95% of Android phones – some 950 million devices – are apparently vulnerable to attack. Flaws in Android’s Stagefright code, which controls media playback, can grant remote code execution privileges to anyone with an Android phone’s number. All the attacker needs to do to gain control of a device is send a multimedia message (MMS) embedded with malware.
“Attackers only need your mobile number, [which they can use to] remotely execute code via a specially crafted media file delivered via MMS. A fully weaponized successful attack could even delete the message before you see it. You will only see the notification. These vulnerabilities are extremely dangerous because they do not require that the victim take any action to be exploited. Unlike spear-phishing, where the victim needs to open a PDF file or a link sent by the attacker, this vulnerability can be triggered while you sleep. Before you wake up, the attacker will remove any signs of the device being compromised and you will continue your day as usual – with a trojaned phone.
“Android and derivative devices after and including version 2.2 are vulnerable. Devices running Android versions prior to Jelly Bean (roughly 11% of devices) are at the worst risk due to inadequate exploit mitigations.”
For the majority of users there’s no fix available. And, as the Guardian notes, “Google, which makes the Android operating system, has no power to push patches to the vast majority of Android phones that are produced by other companies such as HTC, LG or Samsung, and those companies frequently have to negotiate with mobile network operators to send patches to the end user.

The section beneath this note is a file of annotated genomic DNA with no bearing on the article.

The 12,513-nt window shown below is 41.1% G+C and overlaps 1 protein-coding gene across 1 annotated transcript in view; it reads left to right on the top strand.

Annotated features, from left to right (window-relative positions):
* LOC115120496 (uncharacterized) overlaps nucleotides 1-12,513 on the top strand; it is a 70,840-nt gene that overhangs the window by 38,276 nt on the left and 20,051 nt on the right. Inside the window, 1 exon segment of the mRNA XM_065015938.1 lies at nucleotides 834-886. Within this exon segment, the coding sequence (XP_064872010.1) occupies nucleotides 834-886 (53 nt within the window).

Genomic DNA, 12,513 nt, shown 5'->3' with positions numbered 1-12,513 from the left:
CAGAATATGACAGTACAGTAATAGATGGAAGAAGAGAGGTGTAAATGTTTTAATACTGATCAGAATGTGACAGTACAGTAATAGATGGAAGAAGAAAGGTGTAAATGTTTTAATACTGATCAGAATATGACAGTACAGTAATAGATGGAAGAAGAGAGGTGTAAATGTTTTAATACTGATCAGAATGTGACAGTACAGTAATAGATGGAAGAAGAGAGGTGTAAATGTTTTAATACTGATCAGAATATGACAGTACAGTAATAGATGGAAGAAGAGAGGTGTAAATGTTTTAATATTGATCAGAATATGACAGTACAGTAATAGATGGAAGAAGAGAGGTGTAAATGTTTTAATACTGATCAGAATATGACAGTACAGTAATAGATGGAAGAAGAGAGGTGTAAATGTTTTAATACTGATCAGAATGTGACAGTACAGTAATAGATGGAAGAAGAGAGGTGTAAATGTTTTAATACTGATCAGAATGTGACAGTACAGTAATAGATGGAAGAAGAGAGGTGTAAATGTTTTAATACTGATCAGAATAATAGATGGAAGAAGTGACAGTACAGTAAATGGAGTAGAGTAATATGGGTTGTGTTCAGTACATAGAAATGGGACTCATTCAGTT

“On top of that, only the newest Android phones receive patches, which means that the Stagefright bug – which affects the Android operating system all the way back to 2010’s version 2.2 – may never be fixed for a huge number of phones still in use.”
BYOD and mobile device security
Organisations that support bring-your-own-device (BYOD) need to be especially wary of employees using Android devices to access office networks and work systems.
IT Governance’s BYOD Policy Template Toolkit contains a complete, customisable BYOD policy and Acceptable Use Agreement, together with implementation guidance, and is usable either on its own or with any other ITGP documentation toolkit.
Fully up to date with the March 2013 official guidance on data management and security from the UK’s Information Commissioner, the BYOD Policy Template Toolkit puts affordable best practice at the fingertips of CIOs and security managers everywhere.